New Rules for Santa Cruz County Accessory Dwelling Units

New Accessory Dwelling Unit Rules for Santa Cruz County

New Rules for Accessory Dwelling Units in California

In September 2016 Governor Brown signed into law Senate Bill 1069, which introduced a series of changes that limit the requirements local jurisdictions can place on the construction of Accessory Dwelling Units, otherwise known as “Granny units”. The intention behind the law was to make it easier to build ADUs, which tend to be a more affordable type of housing, and are seen by many housing and business advocacy groups as low hanging fruit in the fight to develop greater housing supply.

ADUs make use of existing land, are cheaper to develop than other types of housing (such as single family homes or multi-unit apartments), and are easier to approve because they are not subject to many of the same approval processes that other housing developments are. Furthermore, many local jurisdictions already have ordinances in place outlining ADU construction.

The main barriers to building more ADUs, like most housing products, are that local jurisdictions tend to over regulate their construction, oftentimes resulting in high compliance costs that can prove to be too cost prohibitive to the average homeowner; and entrenched neighborhood resistance to increased density. SB 1069 aims to address both this issues by limiting the type of regulations local jurisdictions can impose upon homeowners, streamlining local approval processes, and in some cases outright removing local control mechanisms.

Santa Cruz County was in the midst of updating its ADU ordinance when SB1069 was passed, and thus was able to reorient its approach to become one of the first local jurisdictions to react to the state mandate. A summary of the key changes is provided below.

  • All permit applications for new ADUs are now approved by a ministerial process, rather than a public hearing process. This means that a homeowner interested in building an ADU, who has met all of the County requirements and submitted site plans, should have a reasonable expectation of certainty that their application will be approved.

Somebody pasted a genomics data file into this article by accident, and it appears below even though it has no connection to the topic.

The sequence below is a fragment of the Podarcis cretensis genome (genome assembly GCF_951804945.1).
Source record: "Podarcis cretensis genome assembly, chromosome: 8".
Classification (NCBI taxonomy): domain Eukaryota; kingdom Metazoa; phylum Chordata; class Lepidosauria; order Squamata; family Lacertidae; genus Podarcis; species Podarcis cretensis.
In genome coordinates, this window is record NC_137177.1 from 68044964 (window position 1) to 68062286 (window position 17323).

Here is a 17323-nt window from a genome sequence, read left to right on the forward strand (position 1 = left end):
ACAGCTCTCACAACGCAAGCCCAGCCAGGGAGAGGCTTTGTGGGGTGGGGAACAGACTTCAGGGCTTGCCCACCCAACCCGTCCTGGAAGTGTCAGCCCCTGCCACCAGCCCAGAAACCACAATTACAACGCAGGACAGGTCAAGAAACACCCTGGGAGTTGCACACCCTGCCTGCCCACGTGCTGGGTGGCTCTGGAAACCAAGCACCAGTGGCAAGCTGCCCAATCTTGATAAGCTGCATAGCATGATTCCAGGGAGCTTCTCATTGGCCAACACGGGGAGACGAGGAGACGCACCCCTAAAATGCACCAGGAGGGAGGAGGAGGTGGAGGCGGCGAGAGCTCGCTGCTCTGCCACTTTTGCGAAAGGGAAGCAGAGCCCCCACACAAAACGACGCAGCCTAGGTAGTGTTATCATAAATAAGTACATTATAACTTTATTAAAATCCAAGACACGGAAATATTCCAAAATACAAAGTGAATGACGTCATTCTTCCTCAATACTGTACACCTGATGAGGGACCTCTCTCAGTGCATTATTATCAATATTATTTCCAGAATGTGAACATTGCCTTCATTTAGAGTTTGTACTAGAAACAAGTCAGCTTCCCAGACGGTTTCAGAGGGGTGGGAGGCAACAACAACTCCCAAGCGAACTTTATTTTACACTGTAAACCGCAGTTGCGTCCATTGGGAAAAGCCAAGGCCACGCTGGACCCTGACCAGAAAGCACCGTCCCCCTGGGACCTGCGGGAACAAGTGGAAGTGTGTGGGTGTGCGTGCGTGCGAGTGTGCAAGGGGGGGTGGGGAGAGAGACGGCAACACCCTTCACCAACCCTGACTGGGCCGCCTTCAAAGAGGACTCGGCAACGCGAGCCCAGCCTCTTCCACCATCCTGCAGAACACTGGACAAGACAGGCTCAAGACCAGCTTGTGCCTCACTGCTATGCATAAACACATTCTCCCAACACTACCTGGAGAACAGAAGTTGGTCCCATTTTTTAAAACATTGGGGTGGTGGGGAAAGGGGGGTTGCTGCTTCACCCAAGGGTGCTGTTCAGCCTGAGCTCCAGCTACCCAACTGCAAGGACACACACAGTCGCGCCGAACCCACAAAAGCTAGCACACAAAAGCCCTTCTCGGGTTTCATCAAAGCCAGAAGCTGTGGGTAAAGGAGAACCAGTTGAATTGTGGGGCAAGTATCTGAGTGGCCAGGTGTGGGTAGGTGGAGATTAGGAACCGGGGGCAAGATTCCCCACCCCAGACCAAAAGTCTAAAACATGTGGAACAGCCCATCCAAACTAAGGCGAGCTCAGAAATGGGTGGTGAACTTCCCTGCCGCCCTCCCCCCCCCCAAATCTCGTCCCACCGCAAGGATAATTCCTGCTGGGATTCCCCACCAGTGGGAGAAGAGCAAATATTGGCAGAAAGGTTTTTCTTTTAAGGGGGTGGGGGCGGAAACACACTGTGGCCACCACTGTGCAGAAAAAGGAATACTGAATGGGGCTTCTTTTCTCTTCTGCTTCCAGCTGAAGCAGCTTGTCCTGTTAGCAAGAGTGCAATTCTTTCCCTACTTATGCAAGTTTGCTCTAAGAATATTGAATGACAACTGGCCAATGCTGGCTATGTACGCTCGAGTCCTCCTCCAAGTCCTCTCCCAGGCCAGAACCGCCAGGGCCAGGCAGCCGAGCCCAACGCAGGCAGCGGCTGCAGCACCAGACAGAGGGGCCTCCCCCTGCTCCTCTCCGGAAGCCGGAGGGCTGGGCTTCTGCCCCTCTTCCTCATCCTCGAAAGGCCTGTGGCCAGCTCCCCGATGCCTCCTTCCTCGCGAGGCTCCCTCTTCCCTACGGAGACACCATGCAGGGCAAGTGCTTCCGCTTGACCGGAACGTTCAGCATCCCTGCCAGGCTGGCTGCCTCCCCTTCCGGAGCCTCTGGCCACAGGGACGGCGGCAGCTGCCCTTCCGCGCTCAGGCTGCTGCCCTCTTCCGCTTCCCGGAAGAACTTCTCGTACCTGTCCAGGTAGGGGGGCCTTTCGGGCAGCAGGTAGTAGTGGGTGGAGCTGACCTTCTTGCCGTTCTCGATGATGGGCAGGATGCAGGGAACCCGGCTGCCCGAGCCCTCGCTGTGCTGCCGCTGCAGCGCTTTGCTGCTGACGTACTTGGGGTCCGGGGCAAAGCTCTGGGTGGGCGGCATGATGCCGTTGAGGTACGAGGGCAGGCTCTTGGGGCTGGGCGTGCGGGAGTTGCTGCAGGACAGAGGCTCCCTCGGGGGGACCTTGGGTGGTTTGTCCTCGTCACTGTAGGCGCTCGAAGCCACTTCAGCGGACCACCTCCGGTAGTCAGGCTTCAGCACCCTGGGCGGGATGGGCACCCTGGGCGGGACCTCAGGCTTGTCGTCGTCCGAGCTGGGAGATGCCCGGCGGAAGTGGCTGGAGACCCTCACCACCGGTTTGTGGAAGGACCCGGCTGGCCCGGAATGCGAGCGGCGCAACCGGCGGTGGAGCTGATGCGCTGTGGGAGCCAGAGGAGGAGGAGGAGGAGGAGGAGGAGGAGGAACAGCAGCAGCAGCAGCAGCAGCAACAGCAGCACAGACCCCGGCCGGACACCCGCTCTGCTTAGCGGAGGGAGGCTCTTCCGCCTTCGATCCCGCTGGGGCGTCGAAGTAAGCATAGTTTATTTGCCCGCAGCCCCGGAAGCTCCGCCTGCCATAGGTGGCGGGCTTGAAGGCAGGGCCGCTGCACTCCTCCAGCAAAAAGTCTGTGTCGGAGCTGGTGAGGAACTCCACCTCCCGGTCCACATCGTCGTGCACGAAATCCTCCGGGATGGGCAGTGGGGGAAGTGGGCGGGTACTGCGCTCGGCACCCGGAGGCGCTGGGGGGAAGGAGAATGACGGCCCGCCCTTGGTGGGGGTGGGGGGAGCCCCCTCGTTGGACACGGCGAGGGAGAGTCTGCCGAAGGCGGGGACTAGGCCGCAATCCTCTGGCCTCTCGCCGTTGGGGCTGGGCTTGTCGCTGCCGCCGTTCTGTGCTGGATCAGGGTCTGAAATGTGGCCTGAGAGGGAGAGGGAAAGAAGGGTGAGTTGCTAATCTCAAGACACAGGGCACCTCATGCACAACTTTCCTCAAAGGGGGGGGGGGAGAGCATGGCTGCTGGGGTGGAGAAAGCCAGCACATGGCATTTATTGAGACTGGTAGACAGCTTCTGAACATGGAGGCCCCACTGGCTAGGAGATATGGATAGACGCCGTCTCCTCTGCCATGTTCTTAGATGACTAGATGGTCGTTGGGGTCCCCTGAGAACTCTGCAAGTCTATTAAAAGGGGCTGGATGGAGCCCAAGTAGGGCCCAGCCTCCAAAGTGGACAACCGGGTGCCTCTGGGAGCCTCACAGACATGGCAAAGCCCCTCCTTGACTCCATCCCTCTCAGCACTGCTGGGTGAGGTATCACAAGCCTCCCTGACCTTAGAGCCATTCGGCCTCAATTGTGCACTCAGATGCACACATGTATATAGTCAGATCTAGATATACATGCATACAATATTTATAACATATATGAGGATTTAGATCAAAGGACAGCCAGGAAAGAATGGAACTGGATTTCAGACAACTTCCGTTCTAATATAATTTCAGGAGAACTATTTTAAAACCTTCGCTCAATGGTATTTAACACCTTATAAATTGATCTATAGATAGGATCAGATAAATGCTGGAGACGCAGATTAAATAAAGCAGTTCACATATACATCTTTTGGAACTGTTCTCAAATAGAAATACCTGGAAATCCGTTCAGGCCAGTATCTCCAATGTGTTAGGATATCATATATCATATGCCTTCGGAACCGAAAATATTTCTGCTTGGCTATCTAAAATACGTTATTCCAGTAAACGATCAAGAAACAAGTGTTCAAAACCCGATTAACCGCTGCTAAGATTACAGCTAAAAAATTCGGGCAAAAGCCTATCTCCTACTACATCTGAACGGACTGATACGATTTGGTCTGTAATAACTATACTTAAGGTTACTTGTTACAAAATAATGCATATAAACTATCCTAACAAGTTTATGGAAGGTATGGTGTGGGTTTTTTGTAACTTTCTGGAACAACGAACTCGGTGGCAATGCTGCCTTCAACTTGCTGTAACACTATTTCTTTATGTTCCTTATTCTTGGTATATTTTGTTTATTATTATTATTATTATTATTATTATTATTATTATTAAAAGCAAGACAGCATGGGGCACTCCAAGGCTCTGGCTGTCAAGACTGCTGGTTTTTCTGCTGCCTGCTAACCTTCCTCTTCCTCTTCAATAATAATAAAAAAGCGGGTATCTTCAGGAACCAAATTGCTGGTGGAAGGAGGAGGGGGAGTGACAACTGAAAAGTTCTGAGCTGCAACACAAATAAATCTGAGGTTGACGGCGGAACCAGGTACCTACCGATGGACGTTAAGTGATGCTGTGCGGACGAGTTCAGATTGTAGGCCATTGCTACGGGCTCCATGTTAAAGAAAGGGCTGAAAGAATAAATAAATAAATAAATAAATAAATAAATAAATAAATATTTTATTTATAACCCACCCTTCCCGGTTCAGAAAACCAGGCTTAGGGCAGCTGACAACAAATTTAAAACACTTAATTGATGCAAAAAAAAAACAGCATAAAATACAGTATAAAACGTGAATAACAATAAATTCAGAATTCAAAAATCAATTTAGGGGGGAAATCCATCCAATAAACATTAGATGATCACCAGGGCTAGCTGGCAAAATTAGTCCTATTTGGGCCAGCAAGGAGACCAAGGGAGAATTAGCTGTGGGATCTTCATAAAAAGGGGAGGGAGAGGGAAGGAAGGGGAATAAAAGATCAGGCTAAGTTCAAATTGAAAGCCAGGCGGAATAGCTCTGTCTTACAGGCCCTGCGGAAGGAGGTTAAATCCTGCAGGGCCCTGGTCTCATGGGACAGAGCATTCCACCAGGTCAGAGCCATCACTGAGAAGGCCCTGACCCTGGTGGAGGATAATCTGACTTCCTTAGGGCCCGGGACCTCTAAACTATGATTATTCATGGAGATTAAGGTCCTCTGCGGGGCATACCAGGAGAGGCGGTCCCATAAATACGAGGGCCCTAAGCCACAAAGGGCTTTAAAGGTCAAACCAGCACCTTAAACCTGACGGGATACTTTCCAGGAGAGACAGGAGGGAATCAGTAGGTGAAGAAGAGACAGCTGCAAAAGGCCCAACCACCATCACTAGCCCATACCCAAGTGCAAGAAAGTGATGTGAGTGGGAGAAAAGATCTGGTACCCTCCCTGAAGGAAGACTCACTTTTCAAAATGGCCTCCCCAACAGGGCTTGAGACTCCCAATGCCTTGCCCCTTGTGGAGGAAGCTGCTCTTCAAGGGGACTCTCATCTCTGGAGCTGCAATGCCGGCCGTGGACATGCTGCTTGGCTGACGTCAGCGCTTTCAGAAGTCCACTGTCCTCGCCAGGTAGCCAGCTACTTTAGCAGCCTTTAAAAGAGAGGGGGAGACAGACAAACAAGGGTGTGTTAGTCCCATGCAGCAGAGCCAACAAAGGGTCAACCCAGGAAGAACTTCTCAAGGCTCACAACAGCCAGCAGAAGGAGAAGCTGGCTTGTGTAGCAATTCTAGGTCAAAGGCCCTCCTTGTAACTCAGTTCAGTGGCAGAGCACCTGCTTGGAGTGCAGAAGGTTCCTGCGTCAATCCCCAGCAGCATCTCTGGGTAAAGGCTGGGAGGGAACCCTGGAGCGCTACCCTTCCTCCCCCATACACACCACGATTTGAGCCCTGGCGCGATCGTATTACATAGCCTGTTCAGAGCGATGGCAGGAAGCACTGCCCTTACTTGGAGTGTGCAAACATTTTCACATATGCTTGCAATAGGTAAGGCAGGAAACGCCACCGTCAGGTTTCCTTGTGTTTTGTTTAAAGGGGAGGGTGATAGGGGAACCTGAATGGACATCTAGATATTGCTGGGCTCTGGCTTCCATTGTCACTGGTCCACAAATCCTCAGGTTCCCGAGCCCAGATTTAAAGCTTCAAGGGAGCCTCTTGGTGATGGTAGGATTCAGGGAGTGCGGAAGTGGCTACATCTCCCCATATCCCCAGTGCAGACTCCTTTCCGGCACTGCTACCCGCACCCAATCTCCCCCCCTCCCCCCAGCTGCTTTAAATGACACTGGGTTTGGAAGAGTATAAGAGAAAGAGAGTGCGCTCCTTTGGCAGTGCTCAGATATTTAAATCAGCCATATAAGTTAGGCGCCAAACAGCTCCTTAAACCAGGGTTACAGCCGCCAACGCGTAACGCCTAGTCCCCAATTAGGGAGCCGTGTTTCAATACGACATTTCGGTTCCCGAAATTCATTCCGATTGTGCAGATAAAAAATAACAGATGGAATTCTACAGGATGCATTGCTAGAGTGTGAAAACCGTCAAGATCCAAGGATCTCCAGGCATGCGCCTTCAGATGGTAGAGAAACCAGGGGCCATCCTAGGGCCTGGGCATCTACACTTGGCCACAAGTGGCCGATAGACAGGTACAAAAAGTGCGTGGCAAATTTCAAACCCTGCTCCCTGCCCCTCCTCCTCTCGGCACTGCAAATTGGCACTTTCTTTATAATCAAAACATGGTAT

SB1069 also mandates that any application submitted must be approved or denied within 120 days
  • The County can no longer deny an ADU permit based upon a lack of available parking, and cannot require additional parking as a condition of approval.
  • New ADUs do not require a sprinkler system if the main dwelling does not have a sprinkler system.
  • Special districts (such as water or fire districts) can no longer require that homeowners purchase a second water meter to build an ADU. Though this change is being challenged in court.
  • ADUs can now be built on any lot that allows for a single family home, regardless of size or zoning.
  • ADUs built on top of existing structures, such as a garage, do not require a public hearing and are now are subject to the same ministerial approval process.
  • Rear setbacks have been reduced to a maximum of 5 feet for ADUs built on top of existing structures.
  • Additional sewer system requirements cannot be imposed on rural parcels of less than one acre that already have a single family home, unless a County Health Officer rules that it would have significant impacts on local water quality.

The County is currently conducting a survey on the new ADU changes, and is hoping to collect responses before March 14th. You can take the survey here:

This article has been provided courtesy of Robert Singleton, Policy Analyst with the Santa Cruz County Business Council.

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